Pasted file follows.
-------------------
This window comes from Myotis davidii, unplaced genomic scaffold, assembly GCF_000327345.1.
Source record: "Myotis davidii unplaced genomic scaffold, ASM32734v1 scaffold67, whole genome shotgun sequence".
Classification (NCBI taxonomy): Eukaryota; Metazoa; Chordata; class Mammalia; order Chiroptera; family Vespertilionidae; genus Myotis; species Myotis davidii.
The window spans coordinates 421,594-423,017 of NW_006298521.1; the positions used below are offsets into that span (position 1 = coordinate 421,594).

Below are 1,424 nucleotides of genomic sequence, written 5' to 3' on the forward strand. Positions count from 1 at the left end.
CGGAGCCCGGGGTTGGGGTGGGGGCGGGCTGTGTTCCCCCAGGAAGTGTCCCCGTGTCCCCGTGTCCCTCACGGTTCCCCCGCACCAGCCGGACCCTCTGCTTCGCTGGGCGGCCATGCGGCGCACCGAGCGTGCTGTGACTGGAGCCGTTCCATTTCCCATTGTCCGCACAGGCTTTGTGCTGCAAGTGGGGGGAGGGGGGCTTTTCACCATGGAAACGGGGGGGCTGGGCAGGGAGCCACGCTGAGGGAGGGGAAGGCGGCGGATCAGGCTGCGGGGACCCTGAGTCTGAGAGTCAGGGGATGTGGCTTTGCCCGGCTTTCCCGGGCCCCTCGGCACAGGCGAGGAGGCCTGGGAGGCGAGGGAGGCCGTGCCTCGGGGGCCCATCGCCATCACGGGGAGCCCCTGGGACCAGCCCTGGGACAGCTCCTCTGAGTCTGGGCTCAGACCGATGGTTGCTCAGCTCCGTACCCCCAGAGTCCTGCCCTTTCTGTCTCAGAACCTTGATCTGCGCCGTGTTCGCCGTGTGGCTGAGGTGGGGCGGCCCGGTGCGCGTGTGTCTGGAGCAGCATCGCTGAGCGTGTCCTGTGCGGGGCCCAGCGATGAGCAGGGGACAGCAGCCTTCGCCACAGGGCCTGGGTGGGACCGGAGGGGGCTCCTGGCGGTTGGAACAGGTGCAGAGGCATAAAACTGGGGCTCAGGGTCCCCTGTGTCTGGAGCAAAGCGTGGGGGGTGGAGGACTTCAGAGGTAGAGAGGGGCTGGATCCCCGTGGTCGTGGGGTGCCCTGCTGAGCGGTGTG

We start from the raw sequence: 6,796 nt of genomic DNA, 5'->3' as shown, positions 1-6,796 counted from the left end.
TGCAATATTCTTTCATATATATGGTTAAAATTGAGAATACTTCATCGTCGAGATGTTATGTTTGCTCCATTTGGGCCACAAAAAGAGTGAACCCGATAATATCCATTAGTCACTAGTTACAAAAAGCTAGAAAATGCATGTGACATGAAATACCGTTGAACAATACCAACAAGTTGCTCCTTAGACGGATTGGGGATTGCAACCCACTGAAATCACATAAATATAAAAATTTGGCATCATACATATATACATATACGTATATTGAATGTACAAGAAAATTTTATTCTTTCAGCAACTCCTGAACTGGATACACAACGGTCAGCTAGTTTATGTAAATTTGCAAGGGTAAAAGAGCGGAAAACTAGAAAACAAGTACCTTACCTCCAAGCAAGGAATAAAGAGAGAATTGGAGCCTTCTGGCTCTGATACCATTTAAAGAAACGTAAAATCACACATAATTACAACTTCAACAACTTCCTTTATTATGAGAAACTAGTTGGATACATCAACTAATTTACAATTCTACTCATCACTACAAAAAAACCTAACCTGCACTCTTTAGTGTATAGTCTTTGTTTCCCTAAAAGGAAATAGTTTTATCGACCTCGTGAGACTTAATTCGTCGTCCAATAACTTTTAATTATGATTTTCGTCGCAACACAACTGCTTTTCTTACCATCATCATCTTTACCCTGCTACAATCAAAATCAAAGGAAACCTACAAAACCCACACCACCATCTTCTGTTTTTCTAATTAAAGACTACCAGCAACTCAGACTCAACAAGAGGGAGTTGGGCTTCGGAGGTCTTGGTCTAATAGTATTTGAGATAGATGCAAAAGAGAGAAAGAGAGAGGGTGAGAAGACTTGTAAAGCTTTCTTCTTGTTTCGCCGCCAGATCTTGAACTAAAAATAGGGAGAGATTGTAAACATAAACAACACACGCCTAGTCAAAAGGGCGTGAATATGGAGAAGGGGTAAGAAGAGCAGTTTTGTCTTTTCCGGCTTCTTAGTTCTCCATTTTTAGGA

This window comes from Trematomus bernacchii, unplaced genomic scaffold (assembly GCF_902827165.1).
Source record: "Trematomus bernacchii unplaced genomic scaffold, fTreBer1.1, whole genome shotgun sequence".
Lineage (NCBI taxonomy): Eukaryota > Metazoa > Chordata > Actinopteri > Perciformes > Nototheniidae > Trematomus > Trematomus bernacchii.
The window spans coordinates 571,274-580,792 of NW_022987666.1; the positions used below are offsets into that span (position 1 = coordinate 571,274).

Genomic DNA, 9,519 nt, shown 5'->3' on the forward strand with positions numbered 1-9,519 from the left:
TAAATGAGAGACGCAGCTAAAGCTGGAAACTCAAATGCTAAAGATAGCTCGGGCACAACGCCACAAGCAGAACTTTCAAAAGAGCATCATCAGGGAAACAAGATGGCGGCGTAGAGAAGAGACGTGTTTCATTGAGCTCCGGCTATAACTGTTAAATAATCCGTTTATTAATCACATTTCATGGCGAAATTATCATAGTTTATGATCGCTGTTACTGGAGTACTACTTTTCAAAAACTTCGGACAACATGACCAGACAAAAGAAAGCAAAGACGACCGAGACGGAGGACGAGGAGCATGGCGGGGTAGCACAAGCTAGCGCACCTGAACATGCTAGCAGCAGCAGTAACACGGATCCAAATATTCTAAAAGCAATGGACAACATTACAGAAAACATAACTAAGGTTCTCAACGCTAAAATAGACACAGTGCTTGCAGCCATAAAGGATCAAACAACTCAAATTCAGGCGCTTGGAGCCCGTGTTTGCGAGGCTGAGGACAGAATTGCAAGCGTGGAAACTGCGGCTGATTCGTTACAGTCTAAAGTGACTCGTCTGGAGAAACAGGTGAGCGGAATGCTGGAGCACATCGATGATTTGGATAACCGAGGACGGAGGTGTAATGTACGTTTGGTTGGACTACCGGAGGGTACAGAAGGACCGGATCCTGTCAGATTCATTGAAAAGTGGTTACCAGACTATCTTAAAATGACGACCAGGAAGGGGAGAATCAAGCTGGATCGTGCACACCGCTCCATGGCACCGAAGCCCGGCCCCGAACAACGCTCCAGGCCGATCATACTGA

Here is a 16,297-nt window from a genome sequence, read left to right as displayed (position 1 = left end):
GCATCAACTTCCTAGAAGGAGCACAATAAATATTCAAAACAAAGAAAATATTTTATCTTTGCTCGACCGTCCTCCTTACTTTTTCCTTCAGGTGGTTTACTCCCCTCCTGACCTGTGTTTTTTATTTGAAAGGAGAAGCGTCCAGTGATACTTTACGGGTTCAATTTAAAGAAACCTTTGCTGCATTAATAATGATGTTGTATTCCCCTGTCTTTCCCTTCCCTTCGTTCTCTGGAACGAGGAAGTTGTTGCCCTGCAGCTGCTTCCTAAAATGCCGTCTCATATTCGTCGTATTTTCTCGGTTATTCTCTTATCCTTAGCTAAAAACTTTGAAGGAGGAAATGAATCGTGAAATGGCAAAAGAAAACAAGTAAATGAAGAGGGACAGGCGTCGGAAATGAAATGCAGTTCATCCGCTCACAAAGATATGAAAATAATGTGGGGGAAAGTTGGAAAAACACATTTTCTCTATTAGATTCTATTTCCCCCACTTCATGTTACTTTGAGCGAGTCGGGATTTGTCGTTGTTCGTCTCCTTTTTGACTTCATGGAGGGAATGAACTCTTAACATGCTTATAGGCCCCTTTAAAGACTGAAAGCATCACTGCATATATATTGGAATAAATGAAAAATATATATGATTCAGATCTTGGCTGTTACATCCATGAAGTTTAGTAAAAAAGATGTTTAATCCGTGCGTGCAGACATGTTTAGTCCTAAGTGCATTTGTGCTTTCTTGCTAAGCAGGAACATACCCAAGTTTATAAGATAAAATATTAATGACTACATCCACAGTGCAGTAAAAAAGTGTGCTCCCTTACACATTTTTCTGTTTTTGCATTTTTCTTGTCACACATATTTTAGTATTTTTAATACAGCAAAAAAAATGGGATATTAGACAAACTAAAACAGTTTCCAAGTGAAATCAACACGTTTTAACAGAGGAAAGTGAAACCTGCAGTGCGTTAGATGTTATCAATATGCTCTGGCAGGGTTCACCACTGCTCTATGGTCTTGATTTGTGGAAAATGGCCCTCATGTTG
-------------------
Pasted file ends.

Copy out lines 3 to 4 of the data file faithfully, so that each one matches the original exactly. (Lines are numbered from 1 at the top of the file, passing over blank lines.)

Classification (NCBI taxonomy): Eukaryota; Metazoa; Chordata; class Mammalia; order Chiroptera; family Vespertilionidae; genus Myotis; species Myotis davidii.
The window spans coordinates 421,594-423,017 of NW_006298521.1; the positions used below are offsets into that span (position 1 = coordinate 421,594).